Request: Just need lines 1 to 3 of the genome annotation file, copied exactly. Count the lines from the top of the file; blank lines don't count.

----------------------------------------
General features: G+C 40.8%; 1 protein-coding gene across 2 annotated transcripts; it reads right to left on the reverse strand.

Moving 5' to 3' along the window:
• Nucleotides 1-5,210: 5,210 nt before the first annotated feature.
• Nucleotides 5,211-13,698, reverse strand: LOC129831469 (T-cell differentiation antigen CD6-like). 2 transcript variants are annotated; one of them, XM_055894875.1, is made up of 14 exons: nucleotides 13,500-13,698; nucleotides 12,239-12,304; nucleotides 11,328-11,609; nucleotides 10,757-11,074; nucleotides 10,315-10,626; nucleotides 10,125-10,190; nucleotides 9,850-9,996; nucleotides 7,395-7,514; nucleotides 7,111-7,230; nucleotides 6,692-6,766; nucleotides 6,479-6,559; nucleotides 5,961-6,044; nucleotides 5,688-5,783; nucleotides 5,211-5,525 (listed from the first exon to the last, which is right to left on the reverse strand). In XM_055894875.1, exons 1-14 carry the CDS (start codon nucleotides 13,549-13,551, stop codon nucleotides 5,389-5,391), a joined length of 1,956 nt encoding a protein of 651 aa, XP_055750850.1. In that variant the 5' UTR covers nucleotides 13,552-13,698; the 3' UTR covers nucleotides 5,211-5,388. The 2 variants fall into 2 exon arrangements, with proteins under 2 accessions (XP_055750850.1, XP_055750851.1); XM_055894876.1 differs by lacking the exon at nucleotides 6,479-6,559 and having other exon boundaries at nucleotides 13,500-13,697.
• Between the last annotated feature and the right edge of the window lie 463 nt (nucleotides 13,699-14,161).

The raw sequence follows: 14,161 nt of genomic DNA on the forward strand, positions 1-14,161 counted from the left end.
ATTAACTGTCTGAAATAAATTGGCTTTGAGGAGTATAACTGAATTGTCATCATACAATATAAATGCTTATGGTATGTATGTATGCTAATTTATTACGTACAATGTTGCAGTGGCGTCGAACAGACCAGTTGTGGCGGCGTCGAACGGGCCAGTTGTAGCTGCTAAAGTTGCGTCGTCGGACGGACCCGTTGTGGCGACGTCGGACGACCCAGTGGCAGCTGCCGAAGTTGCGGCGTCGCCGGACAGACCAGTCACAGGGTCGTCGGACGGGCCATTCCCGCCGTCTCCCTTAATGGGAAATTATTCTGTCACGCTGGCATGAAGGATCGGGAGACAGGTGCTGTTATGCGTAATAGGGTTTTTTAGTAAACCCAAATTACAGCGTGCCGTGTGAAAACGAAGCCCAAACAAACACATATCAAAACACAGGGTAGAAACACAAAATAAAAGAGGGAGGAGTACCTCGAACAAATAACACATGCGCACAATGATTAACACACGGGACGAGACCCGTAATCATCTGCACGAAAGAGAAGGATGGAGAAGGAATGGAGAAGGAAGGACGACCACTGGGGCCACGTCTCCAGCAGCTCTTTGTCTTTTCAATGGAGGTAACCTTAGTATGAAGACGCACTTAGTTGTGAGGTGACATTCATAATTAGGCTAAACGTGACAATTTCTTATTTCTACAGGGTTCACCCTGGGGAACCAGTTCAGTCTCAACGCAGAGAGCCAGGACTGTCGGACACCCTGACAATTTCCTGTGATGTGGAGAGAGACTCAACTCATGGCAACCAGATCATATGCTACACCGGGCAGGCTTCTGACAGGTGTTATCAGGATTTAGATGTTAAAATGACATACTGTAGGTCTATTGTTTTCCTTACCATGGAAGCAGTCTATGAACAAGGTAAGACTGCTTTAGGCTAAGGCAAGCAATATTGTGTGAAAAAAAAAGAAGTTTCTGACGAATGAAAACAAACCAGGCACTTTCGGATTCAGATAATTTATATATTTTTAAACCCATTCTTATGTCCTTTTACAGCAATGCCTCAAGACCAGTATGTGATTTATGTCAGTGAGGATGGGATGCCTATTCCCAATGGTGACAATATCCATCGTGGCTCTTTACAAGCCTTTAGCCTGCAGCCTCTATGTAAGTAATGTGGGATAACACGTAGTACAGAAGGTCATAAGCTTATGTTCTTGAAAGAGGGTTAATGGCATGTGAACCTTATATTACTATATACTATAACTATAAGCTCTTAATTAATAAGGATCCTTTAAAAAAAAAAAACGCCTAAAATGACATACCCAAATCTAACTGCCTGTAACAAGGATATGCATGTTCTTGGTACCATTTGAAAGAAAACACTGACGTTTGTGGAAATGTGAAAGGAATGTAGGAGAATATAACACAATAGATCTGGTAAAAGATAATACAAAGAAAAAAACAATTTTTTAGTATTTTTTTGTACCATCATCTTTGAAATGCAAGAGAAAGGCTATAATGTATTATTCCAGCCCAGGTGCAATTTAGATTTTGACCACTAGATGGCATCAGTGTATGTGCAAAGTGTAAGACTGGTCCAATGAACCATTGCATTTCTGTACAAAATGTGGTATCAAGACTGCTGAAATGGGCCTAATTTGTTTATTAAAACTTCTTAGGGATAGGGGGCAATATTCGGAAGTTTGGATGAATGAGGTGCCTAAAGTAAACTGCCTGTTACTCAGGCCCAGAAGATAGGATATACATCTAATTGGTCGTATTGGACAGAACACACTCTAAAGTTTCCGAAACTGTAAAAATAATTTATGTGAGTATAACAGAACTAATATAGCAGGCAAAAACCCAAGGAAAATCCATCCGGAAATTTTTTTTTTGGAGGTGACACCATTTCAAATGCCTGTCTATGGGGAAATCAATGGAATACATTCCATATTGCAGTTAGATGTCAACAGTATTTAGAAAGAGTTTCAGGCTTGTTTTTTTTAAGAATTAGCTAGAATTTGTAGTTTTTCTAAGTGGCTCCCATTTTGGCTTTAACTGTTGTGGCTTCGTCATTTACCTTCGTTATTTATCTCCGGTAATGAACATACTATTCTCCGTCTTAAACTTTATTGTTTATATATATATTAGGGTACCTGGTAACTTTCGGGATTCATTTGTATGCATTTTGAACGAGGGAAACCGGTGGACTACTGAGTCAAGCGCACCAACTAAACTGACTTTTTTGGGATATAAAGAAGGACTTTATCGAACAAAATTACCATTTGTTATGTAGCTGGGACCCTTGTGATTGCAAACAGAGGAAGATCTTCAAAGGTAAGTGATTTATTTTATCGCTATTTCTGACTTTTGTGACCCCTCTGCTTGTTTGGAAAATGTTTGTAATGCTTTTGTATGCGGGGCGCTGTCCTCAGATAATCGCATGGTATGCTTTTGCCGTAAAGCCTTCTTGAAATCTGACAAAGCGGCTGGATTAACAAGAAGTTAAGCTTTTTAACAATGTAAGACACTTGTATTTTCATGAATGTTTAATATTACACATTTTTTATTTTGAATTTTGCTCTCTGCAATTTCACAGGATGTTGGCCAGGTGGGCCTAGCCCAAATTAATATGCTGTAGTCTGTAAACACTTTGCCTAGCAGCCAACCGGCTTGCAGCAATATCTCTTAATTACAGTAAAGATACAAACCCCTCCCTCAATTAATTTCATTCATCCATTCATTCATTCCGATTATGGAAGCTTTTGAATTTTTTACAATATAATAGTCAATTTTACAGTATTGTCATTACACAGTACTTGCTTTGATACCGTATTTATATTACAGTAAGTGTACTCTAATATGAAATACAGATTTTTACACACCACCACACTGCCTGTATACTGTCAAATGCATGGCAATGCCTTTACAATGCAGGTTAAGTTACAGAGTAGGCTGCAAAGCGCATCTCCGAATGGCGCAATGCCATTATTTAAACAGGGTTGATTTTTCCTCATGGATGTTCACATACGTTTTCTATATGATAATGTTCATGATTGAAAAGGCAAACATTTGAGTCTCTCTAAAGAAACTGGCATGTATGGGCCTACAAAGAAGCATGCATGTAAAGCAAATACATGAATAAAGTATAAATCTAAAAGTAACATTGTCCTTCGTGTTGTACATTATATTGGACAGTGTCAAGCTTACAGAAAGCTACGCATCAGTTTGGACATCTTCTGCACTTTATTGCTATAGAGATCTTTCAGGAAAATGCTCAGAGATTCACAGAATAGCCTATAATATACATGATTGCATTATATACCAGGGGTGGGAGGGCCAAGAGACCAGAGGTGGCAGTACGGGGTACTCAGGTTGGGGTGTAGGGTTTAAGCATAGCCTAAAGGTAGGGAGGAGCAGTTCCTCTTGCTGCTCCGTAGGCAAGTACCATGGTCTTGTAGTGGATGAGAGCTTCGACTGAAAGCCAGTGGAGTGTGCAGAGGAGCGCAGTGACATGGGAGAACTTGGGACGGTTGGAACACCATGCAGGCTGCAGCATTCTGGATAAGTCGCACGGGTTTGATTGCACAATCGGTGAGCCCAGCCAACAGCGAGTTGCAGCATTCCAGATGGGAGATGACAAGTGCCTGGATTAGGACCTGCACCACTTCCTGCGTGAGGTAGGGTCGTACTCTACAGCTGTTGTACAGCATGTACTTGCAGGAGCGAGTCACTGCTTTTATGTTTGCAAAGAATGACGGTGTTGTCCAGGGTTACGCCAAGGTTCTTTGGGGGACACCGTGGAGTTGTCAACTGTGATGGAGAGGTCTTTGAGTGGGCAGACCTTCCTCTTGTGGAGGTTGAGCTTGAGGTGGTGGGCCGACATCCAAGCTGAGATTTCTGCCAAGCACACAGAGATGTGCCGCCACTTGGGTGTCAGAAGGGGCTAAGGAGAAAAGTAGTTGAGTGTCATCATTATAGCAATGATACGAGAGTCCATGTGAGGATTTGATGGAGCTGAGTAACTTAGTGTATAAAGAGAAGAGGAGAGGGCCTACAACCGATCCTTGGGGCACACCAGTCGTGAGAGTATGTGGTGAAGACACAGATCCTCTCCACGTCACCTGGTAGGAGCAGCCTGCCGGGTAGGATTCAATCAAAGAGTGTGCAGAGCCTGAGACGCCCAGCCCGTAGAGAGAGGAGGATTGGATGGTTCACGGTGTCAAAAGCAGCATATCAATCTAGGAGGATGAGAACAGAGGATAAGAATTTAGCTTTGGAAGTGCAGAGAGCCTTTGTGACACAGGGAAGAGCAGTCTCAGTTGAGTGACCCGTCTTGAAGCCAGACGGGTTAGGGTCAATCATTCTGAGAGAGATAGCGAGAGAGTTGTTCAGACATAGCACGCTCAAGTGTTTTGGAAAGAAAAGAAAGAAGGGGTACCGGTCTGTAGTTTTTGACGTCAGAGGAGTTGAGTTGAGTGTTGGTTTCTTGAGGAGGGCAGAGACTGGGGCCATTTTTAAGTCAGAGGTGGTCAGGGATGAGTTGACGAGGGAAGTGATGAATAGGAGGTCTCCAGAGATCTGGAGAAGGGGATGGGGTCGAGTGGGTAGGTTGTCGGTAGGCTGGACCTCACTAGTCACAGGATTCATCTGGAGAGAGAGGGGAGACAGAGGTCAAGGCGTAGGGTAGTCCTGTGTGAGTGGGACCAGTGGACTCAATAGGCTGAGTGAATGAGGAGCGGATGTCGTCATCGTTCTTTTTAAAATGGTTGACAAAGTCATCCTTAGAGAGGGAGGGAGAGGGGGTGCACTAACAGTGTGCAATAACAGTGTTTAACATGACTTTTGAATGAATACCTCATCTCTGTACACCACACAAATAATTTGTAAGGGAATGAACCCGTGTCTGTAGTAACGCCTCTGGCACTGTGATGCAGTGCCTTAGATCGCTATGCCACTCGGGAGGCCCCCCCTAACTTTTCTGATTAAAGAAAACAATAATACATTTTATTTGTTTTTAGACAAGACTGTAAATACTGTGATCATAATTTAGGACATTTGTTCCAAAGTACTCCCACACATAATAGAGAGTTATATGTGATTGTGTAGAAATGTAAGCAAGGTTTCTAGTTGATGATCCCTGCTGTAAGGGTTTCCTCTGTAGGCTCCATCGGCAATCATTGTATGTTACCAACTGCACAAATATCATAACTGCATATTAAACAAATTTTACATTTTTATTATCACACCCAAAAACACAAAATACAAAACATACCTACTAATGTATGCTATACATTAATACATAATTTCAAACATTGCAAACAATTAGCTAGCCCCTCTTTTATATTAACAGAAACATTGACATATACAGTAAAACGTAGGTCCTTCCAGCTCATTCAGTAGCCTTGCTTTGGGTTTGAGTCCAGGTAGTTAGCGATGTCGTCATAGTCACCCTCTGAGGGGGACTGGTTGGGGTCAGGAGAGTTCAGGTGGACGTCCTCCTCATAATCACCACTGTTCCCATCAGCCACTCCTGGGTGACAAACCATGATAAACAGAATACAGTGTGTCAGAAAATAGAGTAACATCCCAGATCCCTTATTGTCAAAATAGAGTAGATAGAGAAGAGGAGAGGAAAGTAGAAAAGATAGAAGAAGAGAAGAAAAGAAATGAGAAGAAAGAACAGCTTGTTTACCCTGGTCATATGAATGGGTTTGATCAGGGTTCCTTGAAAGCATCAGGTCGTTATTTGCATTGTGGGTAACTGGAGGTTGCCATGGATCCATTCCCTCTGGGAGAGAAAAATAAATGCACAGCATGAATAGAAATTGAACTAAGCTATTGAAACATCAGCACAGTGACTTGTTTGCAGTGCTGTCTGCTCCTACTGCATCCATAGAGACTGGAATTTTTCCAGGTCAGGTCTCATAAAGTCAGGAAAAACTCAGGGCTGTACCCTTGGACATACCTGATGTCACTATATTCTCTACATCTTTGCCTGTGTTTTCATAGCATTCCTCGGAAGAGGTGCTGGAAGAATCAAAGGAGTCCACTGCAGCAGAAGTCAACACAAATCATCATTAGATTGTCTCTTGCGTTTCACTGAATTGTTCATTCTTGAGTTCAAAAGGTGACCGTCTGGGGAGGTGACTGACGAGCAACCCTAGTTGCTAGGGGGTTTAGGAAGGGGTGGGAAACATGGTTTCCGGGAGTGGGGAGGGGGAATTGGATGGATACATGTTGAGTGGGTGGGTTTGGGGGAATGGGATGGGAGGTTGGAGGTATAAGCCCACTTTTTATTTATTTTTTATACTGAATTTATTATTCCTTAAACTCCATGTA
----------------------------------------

General features: G+C 40.8%; 1 protein-coding gene across 2 annotated transcripts; it reads right to left on the reverse strand.

Moving 5' to 3' along the window:
• Nucleotides 1-5,210: 5,210 nt before the first annotated feature.